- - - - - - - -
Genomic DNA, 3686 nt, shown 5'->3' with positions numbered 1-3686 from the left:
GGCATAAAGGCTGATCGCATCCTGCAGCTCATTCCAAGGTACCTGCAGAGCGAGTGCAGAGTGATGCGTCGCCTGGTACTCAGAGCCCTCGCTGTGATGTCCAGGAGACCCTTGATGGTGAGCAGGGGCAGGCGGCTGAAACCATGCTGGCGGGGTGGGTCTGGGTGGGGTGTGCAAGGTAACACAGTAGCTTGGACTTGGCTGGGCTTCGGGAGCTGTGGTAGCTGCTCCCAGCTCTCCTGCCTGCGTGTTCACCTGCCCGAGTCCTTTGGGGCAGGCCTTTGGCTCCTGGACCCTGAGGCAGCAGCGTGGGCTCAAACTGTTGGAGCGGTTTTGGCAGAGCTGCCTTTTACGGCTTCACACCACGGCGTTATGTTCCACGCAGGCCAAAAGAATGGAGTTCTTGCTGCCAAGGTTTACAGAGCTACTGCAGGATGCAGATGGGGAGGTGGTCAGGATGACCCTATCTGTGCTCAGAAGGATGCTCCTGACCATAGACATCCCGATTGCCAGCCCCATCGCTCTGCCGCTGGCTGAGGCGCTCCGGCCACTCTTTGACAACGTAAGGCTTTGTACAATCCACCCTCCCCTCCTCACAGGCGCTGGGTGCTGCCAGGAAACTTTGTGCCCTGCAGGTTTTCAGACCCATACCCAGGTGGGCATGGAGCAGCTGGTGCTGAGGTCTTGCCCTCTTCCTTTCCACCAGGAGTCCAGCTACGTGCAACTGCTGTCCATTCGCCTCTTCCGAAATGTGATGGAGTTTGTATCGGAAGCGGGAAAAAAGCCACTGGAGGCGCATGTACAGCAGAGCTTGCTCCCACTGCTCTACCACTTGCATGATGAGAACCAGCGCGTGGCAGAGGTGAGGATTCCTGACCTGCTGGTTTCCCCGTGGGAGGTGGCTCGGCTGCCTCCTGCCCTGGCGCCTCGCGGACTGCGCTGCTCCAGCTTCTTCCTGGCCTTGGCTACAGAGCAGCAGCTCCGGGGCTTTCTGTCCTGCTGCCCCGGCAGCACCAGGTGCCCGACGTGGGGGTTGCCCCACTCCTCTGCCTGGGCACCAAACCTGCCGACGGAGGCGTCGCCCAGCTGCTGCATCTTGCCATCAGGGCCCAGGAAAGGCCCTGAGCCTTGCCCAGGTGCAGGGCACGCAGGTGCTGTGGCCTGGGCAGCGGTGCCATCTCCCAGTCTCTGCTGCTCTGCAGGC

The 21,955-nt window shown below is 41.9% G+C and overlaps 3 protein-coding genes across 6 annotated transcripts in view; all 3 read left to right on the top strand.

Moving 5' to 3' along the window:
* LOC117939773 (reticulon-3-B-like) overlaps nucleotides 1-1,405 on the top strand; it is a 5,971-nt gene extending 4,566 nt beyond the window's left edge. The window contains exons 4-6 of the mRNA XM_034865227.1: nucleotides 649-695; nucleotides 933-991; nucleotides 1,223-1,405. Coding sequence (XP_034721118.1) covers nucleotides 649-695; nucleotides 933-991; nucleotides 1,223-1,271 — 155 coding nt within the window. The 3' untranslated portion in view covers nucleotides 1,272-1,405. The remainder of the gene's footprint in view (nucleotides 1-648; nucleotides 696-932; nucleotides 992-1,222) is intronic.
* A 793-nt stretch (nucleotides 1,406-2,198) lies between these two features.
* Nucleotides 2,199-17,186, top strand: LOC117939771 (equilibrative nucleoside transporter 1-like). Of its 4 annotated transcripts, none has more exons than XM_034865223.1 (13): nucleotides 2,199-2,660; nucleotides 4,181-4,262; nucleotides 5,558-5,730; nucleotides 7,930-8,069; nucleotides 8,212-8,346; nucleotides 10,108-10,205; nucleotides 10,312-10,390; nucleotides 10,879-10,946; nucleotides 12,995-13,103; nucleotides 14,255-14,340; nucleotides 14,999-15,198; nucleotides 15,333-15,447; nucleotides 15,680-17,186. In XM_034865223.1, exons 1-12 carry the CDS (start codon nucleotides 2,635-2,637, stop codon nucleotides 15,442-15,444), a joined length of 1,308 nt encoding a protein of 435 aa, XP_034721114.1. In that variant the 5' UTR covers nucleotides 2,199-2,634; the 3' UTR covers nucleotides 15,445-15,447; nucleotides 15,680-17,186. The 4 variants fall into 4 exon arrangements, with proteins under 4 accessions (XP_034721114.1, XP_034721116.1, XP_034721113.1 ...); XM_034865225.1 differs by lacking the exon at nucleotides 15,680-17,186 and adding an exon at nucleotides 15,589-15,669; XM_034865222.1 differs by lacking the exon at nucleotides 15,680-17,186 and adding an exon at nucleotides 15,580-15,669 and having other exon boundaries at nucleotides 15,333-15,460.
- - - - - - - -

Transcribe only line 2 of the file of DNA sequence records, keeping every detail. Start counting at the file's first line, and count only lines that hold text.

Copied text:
GGCATAAAGGCTGATCGCATCCTGCAGCTCATTCCAAGGTACCTGCAGAGCGAGTGCAGAGTGATGCGTCGCCTGGTACTCAGAGCCCTCGCTGTGATGTCCAGGAGACCCTTGATGGTGAGCAGGGGCAGGCGGCTGAAACCATGCTGGCGGGGTGGGTCTGGGTGGGGTGTGCAAGGTAACACAGTAGCTTGGACTTGGCTGGGCTTCGGGAGCTGTGGTAGCTGCTCCCAGCTCTCCTGCCTGCGTGTTCACCTGCCCGAGTCCTTTGGGGCAGGCCTTTGGCTCCTGGACCCTGAGGCAGCAGCGTGGGCTCAAACTGTTGGAGCGGTTTTGGCAGAGCTGCCTTTTACGGCTTCACACCACGGCGTTATGTTCCACGCAGGCCAAAAGAATGGAGTTCTTGCTGCCAAGGTTTACAGAGCTACTGCAGGATGCAGATGGGGAGGTGGTCAGGATGACCCTATCTGTGCTCAGAAGGATGCTCCTGACCATAGACATCCCGATTGCCAGCCCCATCGCTCTGCCGCTGGCTGAGGCGCTCCGGCCACTCTTTGACAACGTAAGGCTTTGTACAATCCACCCTCCCCTCCTCACAGGCGCTGGGTGCTGCCAGGAAACTTTGTGCCCTGCAGGTTTTCAGACCCATACCCAGGTGGGCATGGAGCAGCTGGTGCTGAGGTCTTGCCCTCTTCCTTTCCACCAGGAGTCCAGCTACGTGCAACTGCTGTCCATTCGCCTCTTCCGAAATGTGATGGAGTTTGTATCGGAAGCGGGAAAAAAGCCACTGGAGGCGCATGTACAGCAGAGCTTGCTCCCACTGCTCTACCACTTGCATGATGAGAACCAGCGCGTGGCAGAGGTGAGGATTCCTGACCTGCTGGTTTCCCCGTGGGAGGTGGCTCGGCTGCCTCCTGCCCTGGCGCCTCGCGGACTGCGCTGCTCCAGCTTCTTCCTGGCCTTGGCTACAGAGCAGCAGCTCCGGGGCTTTCTGTCCTGCTGCCCCGGCAGCACCAGGTGCCCGACGTGGGGGTTGCCCCACTCCTCTGCCTGGGCACCAAACCTGCCGACGGAGGCGTCGCCCAGCTGCTGCATCTTGCCATCAGGGCCCAGGAAAGGCCCTGAGCCTTGCCCAGGTGCAGGGCACGCAGGTGCTGTGGCCTGGGCAGCGGTGCCATCTCCCAGTCTCTGCTGCTCTGCAGGC